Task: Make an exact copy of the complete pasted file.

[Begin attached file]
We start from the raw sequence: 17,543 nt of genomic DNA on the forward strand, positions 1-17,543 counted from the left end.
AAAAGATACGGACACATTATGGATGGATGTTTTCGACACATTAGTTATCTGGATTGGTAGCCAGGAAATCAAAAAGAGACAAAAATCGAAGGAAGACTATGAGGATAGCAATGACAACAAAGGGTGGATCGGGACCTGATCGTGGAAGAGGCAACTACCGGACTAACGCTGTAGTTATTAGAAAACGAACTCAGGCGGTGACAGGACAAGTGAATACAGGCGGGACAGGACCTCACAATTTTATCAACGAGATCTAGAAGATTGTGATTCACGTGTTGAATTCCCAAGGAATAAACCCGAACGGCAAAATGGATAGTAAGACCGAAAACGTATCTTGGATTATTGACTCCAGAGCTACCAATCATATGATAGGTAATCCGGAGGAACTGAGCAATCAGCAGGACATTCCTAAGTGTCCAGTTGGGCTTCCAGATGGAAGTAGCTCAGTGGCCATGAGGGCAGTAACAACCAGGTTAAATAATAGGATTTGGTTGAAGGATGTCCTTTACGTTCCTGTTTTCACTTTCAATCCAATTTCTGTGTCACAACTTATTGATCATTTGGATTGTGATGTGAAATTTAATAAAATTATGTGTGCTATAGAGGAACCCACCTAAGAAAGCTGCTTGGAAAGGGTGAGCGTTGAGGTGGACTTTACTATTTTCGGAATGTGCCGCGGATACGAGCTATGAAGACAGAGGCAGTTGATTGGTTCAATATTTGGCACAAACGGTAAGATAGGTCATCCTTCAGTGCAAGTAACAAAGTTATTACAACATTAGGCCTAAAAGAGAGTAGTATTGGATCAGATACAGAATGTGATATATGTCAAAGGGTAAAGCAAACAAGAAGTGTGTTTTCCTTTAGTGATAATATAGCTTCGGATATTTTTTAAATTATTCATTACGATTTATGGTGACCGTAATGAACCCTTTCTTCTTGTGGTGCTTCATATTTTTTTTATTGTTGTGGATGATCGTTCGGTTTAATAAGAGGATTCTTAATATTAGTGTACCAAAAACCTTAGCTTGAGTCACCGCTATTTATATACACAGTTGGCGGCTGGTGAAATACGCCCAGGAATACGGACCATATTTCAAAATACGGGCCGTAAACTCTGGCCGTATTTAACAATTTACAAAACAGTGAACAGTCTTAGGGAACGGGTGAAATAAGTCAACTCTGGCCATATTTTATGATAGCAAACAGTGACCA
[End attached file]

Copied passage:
We start from the raw sequence: 17,543 nt of genomic DNA on the forward strand, positions 1-17,543 counted from the left end.
AAAAGATACGGACACATTATGGATGGATGTTTTCGACACATTAGTTATCTGGATTGGTAGCCAGGAAATCAAAAAGAGACAAAAATCGAAGGAAGACTATGAGGATAGCAATGACAACAAAGGGTGGATCGGGACCTGATCGTGGAAGAGGCAACTACCGGACTAACGCTGTAGTTATTAGAAAACGAACTCAGGCGGTGACAGGACAAGTGAATACAGGCGGGACAGGACCTCACAATTTTATCAACGAGATCTAGAAGATTGTGATTCACGTGTTGAATTCCCAAGGAATAAACCCGAACGGCAAAATGGATAGTAAGACCGAAAACGTATCTTGGATTATTGACTCCAGAGCTACCAATCATATGATAGGTAATCCGGAGGAACTGAGCAATCAGCAGGACATTCCTAAGTGTCCAGTTGGGCTTCCAGATGGAAGTAGCTCAGTGGCCATGAGGGCAGTAACAACCAGGTTAAATAATAGGATTTGGTTGAAGGATGTCCTTTACGTTCCTGTTTTCACTTTCAATCCAATTTCTGTGTCACAACTTATTGATCATTTGGATTGTGATGTGAAATTTAATAAAATTATGTGTGCTATAGAGGAACCCACCTAAGAAAGCTGCTTGGAAAGGGTGAGCGTTGAGGTGGACTTTACTATTTTCGGAATGTGCCGCGGATACGAGCTATGAAGACAGAGGCAGTTGATTGGTTCAATATTTGGCACAAACGGTAAGATAGGTCATCCTTCAGTGCAAGTAACAAAGTTATTACAACATTAGGCCTAAAAGAGAGTAGTATTGGATCAGATACAGAATGTGATATATGTCAAAGGGTAAAGCAAACAAGAAGTGTGTTTTCCTTTAGTGATAATATAGCTTCGGATATTTTTTAAATTATTCATTACGATTTATGGTGACCGTAATGAACCCTTTCTTCTTGTGGTGCTTCATATTTTTTTTATTGTTGTGGATGATCGTTCGGTTTAATAAGAGGATTCTTAATATTAGTGTACCAAAAACCTTAGCTTGAGTCACCGCTATTTATATACACAGTTGGCGGCTGGTGAAATACGCCCAGGAATACGGACCATATTTCAAAATACGGGCCGTAAACTCTGGCCGTATTTAACAATTTACAAAACAGTGAACAGTCTTAGGGAACGGGTGAAATAAGTCAACTCTGGCCATATTTTATGATAGCAAACAGTGACCA